A Liberal’s Thoughts on Capitalism

by David Deutsch

Many on both the left and the right are surprised when I describe myself as a capitalist. Conservatives generally view me as a redistributionist, someone who advocates for taking money out of certain people’s hands and giving it to people who they believe do not deserve it. I have heard many variations of that theme, which boils down to “You are a liberal, therefore you must be a socialist, an Obamabot, an America-hater, etc.” One conservative friend even equated my beliefs to forcing wealthy people to give portions of their houses away. Although I get pushback from liberals, some of whom are surprised when I extol the virtues of entrepreneurism, the positive potential of of venture capitalists, and the many benefits of free markets, I definitely get the most negative reaction from conservatives.

Here’s the thing: economics is a very complex field. Studying economics requires us to look at the complexities and trade-offs people make with each economic decision. My views on capitalism are also quite complex. So below I explain why I am not an economic conservative, and I illustrate this with a can of beans.

No, seriously.


It is no exaggeration to say that free markets are incredible. Take a trip to the grocery store as an example of the benefits of capitalism. Let’s say someone wants to buy a can of beans. The effort that went into making that can of beans is breathtaking. First, someone somewhere had to plant the beanstalks, harvest them and send them to some sort of bean processing plant. Meanwhile another company was mining for iron and tin to make the can. Elsewhere some paper company made the label and ink used to mark it, and someone else had to design it to compel people to purchase that brand of beans. Finally, the can opener was designed and sold. All these items had to be shipped by boat, train and/or truck to end up in your cupboard. While the deconstruction of this process is daunting, most of us take it for granted as we make our trip to the store. This was described by Adam Smith, who famously coined the term “the invisible hand” of the marketplace. There does seem to be an unseen force magically filling our grocery stores with all the stuff we could ever need and more. And as you can see, even our most basic economic decisions connects with and impacts thousands of people in the public and private sectors all over the world.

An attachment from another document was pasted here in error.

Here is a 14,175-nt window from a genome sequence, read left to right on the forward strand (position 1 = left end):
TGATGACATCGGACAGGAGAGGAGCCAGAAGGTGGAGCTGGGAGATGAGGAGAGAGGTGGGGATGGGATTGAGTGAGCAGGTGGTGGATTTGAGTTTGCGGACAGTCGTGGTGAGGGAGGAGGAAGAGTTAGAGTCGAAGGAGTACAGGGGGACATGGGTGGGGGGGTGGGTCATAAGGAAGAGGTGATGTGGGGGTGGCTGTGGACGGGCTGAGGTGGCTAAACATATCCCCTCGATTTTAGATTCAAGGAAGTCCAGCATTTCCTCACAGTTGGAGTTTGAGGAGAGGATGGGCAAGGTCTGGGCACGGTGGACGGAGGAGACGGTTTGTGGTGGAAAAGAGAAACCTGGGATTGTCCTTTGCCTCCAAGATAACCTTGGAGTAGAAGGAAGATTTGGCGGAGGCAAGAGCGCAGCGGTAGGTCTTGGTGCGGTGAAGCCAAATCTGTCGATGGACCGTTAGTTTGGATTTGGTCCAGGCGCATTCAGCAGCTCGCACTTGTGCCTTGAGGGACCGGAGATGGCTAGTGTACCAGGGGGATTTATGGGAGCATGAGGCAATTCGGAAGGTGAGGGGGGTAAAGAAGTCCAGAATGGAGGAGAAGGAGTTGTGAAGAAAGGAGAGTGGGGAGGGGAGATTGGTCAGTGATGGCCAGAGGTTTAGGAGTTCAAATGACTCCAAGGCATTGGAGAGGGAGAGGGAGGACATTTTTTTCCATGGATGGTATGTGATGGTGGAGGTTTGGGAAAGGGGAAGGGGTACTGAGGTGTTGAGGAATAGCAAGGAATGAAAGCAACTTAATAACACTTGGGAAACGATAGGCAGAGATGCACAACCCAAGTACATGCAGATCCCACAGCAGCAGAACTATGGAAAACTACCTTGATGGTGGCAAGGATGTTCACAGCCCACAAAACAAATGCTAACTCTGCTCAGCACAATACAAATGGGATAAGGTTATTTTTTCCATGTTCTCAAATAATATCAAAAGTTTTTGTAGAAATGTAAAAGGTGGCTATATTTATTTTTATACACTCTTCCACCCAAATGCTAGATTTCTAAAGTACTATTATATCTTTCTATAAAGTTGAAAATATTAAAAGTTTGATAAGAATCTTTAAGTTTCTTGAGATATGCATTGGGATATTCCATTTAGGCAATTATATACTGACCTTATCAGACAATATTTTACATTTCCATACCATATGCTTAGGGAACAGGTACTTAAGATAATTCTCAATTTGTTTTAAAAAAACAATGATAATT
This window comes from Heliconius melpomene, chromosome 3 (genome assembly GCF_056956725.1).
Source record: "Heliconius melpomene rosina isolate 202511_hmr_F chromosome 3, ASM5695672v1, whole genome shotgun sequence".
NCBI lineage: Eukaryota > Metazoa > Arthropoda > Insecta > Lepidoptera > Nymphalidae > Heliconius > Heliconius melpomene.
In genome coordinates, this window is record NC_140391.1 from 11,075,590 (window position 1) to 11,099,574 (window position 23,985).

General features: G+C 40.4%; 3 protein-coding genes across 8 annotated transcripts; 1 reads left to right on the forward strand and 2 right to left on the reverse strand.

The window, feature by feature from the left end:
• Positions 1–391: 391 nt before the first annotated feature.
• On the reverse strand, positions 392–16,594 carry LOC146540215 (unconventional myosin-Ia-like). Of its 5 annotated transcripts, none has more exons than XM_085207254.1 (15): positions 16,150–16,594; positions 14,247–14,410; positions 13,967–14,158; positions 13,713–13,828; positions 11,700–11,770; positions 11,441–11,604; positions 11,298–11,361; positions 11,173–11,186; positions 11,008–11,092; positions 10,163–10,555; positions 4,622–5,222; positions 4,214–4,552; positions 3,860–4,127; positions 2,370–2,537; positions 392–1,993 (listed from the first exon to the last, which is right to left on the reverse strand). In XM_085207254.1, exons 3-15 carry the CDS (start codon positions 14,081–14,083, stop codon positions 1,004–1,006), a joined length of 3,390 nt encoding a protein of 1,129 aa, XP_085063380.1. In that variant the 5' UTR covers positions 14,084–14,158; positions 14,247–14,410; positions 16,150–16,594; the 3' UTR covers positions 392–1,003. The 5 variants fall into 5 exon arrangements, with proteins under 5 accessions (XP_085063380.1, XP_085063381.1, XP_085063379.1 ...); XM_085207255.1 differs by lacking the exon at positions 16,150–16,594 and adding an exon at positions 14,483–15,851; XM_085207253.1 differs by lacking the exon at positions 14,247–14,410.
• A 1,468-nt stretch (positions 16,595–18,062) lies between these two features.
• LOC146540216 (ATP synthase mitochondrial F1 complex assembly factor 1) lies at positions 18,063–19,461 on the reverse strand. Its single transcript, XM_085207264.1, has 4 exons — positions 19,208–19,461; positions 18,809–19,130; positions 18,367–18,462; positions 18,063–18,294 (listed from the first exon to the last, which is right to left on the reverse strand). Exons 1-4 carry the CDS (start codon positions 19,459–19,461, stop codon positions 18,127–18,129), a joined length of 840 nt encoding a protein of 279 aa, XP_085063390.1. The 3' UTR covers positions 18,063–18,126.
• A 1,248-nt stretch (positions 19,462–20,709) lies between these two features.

The Who Sell Out

Many people forget the government’s role in putting those beans on the shelf. The National Institute for Standards and Technology (NIST) makes sure that power outlets across the country are 100% standardized, so you can plug any device into any wall and nothing will blow up. Laws prevent child laborers from doing all that work, at least in the US. The Department of Transportation ensures the car driven to the store meets minimum safety requirements, and the roads are built by US taxpayers. The government makes sure grocery stores are zoned for that specific commercial enterprise. Government agencies make sure they are clean and safe for customers. And the can of beans has a government-mandated nutrition label on it, so consumers know exactly what they are getting when they pick that can off the shelf.

It is this public/private relationship which makes our society hum along, and those who broadly advocate for less government for its own sake are naive. Granted, it feels good to be anti-government and anti-tax. But the government is both ubiquitous and necessary. This is why I believe Congressman Ron Paul is so dangerous. Paul recently proposed at the annual Conservative Political Action Committee (CPAC) meeting that people should be allowed to make a choice: they can pay the current tax rate for life or they could, at an early age, choose to opt out of all government services and pay a 10% flat tax for life. That idea whipped CPAC attendees into a near frenzy, as so many of them longed for the day that they didn’t have to be burdened by awful taxes.

But Congressman Paul never described how to opt out of government. What about the taxpayer-funded roads that move all kinds of things from one place to another? Or the power outlets that are consistent across the country, not to mention light bulbs that screw perfectly into fixtures? Or safe and clean restaurants and grocery stores? Who will pay for the judges that enforce your home ownership or rental contracts? Or makes sure the water you drink is safe and abundant? Or ensures that your car is safe?

Not the free market, that’s for sure. As I have previously said, markets are not perfect and require some governmental support to support them. Any student of economics knows that when supply equals demand in any market, that just means the market is efficient. So people who put blind faith in the highly simplified graphs which determine efficient outcomes do not even understand what they are advocating for.

So I view political demagogues who call for blanket deregulation as profoundly naïve, greedy or just plain dangerous. Oftentimes they are all three. That’s not to say they are disingenuous or liars; their beliefs do work well, on paper. But blanket deregulation simply does not, and cannot, work in the real world.

The same principle applies whether you are talking about a can of beans or complex banking regulations. Public and private sectors need to work together to create optimal outcomes. After all, if bean manufacturers did not have to comply with Federal regulations, who knows what you could end up with when you open that can?

David Deutsch is Principal and Founder of Synergi Communications. He is also a former Federal Auditor at the Department of Transportation, Office of Inspector General. He can be reached at .(JavaScript must be enabled to view this email address).


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